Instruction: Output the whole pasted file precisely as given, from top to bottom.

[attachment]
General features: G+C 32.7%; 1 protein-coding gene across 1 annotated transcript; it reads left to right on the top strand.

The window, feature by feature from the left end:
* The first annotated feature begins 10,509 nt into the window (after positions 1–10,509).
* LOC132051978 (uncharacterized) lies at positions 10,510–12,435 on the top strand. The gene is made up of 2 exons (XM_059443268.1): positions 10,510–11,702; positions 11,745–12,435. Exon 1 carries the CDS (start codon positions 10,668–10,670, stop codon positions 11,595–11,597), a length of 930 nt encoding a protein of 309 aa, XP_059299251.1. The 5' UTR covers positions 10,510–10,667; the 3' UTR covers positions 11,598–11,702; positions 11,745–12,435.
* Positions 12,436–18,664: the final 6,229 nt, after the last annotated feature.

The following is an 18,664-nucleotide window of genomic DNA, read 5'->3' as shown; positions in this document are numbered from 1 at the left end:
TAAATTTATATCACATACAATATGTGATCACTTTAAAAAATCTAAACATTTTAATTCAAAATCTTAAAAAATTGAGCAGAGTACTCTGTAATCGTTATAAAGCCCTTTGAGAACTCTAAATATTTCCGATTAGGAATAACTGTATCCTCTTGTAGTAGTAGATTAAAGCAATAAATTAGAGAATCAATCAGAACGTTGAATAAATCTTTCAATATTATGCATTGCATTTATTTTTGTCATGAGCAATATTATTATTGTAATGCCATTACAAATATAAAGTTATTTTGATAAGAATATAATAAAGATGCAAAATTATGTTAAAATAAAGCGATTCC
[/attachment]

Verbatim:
General features: G+C 32.7%; 1 protein-coding gene across 1 annotated transcript; it reads left to right on the top strand.

The window, feature by feature from the left end:
* The first annotated feature begins 10,509 nt into the window (after positions 1–10,509).
* LOC132051978 (uncharacterized) lies at positions 10,510–12,435 on the top strand. The gene is made up of 2 exons (XM_059443268.1): positions 10,510–11,702; positions 11,745–12,435. Exon 1 carries the CDS (start codon positions 10,668–10,670, stop codon positions 11,595–11,597), a length of 930 nt encoding a protein of 309 aa, XP_059299251.1. The 5' UTR covers positions 10,510–10,667; the 3' UTR covers positions 11,598–11,702; positions 11,745–12,435.
* Positions 12,436–18,664: the final 6,229 nt, after the last annotated feature.

The following is an 18,664-nucleotide window of genomic DNA, read 5'->3' as shown; positions in this document are numbered from 1 at the left end:
TAAATTTATATCACATACAATATGTGATCACTTTAAAAAATCTAAACATTTTAATTCAAAATCTTAAAAAATTGAGCAGAGTACTCTGTAATCGTTATAAAGCCCTTTGAGAACTCTAAATATTTCCGATTAGGAATAACTGTATCCTCTTGTAGTAGTAGATTAAAGCAATAAATTAGAGAATCAATCAGAACGTTGAATAAATCTTTCAATATTATGCATTGCATTTATTTTTGTCATGAGCAATATTATTATTGTAATGCCATTACAAATATAAAGTTATTTTGATAAGAATATAATAAAGATGCAAAATTATGTTAAAATAAAGCGATTCC